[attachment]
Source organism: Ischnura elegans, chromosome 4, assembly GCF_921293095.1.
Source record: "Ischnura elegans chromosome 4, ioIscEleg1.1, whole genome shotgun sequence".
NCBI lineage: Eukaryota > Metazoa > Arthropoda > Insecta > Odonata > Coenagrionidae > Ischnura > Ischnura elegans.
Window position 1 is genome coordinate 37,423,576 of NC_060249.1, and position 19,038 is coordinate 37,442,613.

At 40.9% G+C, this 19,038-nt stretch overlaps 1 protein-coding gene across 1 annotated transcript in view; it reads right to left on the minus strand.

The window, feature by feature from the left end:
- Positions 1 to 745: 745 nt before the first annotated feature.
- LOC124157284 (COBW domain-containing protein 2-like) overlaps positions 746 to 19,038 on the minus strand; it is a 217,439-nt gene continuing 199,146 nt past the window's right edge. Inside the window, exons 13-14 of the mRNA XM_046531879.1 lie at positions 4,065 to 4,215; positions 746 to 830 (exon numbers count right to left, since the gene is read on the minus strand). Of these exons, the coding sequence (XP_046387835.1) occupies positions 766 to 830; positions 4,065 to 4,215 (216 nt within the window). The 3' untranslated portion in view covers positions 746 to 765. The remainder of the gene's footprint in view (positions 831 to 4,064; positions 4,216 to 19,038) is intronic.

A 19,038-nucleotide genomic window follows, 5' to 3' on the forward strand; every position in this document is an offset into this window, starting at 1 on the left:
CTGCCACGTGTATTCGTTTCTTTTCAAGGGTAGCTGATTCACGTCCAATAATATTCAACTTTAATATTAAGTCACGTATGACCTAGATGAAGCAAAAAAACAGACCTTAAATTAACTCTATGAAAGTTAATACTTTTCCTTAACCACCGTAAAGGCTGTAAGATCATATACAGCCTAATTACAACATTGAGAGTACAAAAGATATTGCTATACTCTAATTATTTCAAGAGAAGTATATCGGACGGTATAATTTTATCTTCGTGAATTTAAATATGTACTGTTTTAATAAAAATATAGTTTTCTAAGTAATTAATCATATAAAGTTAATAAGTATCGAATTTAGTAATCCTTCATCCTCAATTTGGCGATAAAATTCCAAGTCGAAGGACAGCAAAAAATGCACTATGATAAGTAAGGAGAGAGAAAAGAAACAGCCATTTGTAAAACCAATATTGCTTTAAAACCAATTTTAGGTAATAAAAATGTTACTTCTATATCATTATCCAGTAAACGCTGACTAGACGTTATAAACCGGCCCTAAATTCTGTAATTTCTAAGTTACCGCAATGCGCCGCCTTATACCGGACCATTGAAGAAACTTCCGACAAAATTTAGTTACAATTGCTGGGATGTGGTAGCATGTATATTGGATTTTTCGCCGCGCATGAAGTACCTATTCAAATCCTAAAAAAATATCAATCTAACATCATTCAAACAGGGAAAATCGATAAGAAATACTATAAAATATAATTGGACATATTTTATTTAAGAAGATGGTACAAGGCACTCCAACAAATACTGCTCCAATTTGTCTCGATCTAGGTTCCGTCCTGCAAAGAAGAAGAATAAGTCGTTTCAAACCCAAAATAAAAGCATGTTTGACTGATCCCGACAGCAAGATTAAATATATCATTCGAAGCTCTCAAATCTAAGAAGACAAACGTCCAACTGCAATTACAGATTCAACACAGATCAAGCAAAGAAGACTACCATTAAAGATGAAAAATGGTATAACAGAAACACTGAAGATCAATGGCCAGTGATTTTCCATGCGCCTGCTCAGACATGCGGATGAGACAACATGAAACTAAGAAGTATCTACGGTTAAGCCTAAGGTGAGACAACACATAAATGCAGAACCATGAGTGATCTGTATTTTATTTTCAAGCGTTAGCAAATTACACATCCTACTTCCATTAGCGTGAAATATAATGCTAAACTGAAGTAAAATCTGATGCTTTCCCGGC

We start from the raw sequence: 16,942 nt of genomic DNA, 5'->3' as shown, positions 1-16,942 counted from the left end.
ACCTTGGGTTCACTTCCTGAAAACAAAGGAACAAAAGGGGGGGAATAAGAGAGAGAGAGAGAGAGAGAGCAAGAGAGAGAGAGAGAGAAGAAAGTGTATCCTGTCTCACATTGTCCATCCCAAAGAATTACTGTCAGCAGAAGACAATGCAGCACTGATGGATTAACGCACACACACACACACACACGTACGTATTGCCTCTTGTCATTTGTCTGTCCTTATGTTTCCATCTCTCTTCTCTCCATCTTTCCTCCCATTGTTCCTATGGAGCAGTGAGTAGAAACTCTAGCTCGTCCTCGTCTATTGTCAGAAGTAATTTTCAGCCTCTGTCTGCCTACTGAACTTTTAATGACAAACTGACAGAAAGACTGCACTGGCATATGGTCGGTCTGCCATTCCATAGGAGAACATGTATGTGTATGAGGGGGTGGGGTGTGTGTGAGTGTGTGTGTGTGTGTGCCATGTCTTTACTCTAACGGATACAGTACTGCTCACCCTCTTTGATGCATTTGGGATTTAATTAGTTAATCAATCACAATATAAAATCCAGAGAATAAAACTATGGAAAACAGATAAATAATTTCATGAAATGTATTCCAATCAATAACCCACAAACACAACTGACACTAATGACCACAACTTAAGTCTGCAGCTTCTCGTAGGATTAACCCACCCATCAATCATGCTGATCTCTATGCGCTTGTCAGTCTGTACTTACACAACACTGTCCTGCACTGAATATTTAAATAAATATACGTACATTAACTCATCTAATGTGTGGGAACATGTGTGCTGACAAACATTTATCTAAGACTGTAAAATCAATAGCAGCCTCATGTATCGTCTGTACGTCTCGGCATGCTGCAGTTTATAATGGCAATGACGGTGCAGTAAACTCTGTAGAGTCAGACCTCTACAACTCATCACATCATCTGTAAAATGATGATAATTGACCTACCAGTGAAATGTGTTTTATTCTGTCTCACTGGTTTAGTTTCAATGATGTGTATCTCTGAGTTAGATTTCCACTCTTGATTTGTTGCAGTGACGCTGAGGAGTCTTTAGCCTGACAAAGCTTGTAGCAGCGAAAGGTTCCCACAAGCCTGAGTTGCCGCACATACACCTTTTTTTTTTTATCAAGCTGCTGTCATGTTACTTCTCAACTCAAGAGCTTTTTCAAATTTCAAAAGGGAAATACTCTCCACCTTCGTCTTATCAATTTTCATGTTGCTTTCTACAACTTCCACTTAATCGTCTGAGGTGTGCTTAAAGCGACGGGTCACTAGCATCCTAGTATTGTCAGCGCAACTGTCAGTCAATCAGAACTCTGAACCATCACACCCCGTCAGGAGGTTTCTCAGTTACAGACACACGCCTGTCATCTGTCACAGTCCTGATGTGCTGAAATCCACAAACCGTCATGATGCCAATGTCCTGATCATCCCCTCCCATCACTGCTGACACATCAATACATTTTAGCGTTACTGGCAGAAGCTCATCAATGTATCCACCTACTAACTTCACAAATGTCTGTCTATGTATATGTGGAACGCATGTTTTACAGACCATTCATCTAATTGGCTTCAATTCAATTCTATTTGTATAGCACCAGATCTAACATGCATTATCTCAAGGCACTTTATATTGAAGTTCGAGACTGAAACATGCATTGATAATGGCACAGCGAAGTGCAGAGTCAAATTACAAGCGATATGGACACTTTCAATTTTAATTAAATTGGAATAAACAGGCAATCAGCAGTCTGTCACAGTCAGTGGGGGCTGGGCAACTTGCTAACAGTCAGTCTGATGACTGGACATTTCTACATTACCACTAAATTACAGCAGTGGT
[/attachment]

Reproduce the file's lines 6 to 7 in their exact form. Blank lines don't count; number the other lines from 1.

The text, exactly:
The window, feature by feature from the left end:
- Positions 1 to 745: 745 nt before the first annotated feature.